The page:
It's almost as though the White House wanted to send a reminder at just the right time that the legal process to which our federal government wants to leave Omar Khadr's fate is a sham.

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November 11, 2009

Remembrance Day

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November 7, 2009

A keen observer


I spotted this at the bottom of a brief Canadian Press article on Afghanistan as carried by CTV News.

Meantime, a keen observer of the conflict says he worries the public won't understand that Canada's real success in Afghanistan includes building new roads and farm infrastructure.

Lee Windsor, of the Gregg Centre for the study of war and society at the University of New Brunswick, says success should be measured in the number of Afghans employed in a legitimate and functional farm economy.

I'm not sure what criteria are used to determine that Dr. Windsor is a keen observer. He may well be and I'm not trying to suggest otherwise though I would argue with his choice of the metric he thinks we should focus on in Afghanistan. But I think it would be fair to describe him as a paid observer. It seems pretty obvious that the Gregg Centre is affiliated with, and funded by, the DND. And the government has been pleased to use Dr. Windsor as part of its public relations effort on behalf of the mission. I really think these associations should be noted when someone is presented in a news article as an expert — the obvious implication we're meant to draw from "keen observer" — whose opinion we should be paying attention to.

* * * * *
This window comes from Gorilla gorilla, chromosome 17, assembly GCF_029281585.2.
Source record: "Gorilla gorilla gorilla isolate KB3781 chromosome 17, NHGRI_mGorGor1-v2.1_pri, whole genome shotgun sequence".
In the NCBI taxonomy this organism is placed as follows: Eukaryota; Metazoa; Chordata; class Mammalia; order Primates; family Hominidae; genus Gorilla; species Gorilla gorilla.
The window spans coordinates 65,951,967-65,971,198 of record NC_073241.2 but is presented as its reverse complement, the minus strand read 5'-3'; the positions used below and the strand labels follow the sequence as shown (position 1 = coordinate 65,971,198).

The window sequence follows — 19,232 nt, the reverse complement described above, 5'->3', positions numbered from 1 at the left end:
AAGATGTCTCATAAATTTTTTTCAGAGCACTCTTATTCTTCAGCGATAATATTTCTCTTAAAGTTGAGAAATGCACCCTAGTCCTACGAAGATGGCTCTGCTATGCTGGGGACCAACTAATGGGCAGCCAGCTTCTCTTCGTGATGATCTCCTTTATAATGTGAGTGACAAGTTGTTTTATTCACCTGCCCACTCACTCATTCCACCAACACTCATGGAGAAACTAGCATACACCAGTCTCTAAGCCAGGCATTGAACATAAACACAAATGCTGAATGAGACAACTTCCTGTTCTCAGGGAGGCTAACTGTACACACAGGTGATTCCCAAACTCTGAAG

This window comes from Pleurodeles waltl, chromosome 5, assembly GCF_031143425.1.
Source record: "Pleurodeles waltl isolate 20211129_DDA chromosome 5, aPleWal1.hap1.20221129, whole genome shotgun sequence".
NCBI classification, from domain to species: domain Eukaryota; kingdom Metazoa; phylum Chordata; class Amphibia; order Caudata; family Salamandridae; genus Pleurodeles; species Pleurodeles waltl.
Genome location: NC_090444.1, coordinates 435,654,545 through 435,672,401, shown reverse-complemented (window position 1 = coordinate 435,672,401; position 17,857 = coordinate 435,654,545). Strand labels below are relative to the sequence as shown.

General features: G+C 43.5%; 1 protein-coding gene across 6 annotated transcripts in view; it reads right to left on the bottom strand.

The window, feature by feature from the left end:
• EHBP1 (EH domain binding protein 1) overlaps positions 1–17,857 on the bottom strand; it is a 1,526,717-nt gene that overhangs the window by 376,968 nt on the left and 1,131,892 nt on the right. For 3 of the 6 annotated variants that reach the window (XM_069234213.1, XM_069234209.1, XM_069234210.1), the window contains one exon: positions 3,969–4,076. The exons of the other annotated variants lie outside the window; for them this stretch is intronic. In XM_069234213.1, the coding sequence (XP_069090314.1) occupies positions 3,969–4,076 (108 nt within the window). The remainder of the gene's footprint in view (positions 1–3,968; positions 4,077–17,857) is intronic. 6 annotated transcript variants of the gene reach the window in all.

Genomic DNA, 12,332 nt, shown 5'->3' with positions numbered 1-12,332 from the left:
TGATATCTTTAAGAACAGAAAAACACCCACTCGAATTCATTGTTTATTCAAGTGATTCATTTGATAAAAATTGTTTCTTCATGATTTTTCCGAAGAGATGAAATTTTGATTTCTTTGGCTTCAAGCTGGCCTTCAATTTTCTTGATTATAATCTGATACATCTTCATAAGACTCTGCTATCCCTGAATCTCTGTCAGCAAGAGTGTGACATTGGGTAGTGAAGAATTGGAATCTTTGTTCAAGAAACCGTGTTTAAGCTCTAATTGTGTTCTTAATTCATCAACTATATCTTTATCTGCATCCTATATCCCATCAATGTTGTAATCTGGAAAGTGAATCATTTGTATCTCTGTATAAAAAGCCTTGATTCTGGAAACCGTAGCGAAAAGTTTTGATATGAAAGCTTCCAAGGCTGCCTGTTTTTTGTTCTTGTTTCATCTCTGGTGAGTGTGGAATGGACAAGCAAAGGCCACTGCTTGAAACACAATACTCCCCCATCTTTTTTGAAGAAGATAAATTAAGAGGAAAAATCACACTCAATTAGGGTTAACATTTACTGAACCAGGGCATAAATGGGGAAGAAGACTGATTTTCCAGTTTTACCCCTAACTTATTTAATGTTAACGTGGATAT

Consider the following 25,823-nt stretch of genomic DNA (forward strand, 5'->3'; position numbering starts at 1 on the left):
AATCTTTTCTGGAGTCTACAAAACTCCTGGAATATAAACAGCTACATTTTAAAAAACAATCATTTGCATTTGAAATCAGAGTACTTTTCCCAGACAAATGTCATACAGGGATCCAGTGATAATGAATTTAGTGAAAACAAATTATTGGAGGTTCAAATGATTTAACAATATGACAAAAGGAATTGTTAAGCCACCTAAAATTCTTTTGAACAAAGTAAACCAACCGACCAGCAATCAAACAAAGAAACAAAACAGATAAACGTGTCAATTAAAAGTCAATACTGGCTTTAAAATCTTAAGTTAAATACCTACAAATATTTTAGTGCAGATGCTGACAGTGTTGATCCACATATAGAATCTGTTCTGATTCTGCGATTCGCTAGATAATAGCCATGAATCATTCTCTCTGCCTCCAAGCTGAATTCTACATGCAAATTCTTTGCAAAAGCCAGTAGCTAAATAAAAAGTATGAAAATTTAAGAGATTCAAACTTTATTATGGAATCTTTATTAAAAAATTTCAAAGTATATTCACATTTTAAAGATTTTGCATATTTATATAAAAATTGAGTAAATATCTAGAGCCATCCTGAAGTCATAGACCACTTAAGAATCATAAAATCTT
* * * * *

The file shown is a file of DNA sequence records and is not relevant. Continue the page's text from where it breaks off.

Or is that just me?

Later that same day:

The story is at least twice the length it was when I first linked to it and judging by Toe in comments it's been revised at least twice.

And my point stands. Dr. Windsor is introduced into the story as if he's some kind of neutral observer when he really isn't. In a sense he reports to the same people as Brig.-Gen. Bowes, who's featured at the top of the story. Windsor just reports through a different chain of command. So to speak.

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November 6, 2009

Friday night


It's back to the blues this evening. Here's a little song about a song from Keb' Mo'.

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As I was saying...

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The ACTA negotiations I noted in my previous post have been noticed by the traditional media and the story doesn't sound any better the way they tell it. This is from the Ottawa Citizen:

Canadian officials are taking part in negotiations for a top-secret copyright treaty that could see families barred from the Internet for a year if someone in the household is suspected of illegal downloads.

Under the worldwide rules of the Anti-Counterfeiting Trade Agreement (ACTA), Internet service providers such as Bell and Rogers in Canada would be required to become copyright police and filter out pirated material from their networks, hand over the identities of customers believed to be infringing copyrights and restrict the use of identity-blocking software.